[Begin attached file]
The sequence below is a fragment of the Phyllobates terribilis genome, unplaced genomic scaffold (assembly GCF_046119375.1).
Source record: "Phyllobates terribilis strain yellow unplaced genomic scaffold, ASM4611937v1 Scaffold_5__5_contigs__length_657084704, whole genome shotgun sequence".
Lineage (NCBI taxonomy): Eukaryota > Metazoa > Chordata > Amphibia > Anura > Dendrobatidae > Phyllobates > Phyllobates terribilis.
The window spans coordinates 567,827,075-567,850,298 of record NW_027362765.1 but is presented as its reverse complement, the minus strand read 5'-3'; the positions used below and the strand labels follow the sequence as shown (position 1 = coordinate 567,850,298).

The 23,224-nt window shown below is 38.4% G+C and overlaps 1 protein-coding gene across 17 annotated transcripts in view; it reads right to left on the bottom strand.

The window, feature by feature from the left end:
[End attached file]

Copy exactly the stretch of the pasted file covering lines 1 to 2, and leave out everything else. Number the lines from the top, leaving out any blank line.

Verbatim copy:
The sequence below is a fragment of the Phyllobates terribilis genome, unplaced genomic scaffold (assembly GCF_046119375.1).
Source record: "Phyllobates terribilis strain yellow unplaced genomic scaffold, ASM4611937v1 Scaffold_5__5_contigs__length_657084704, whole genome shotgun sequence".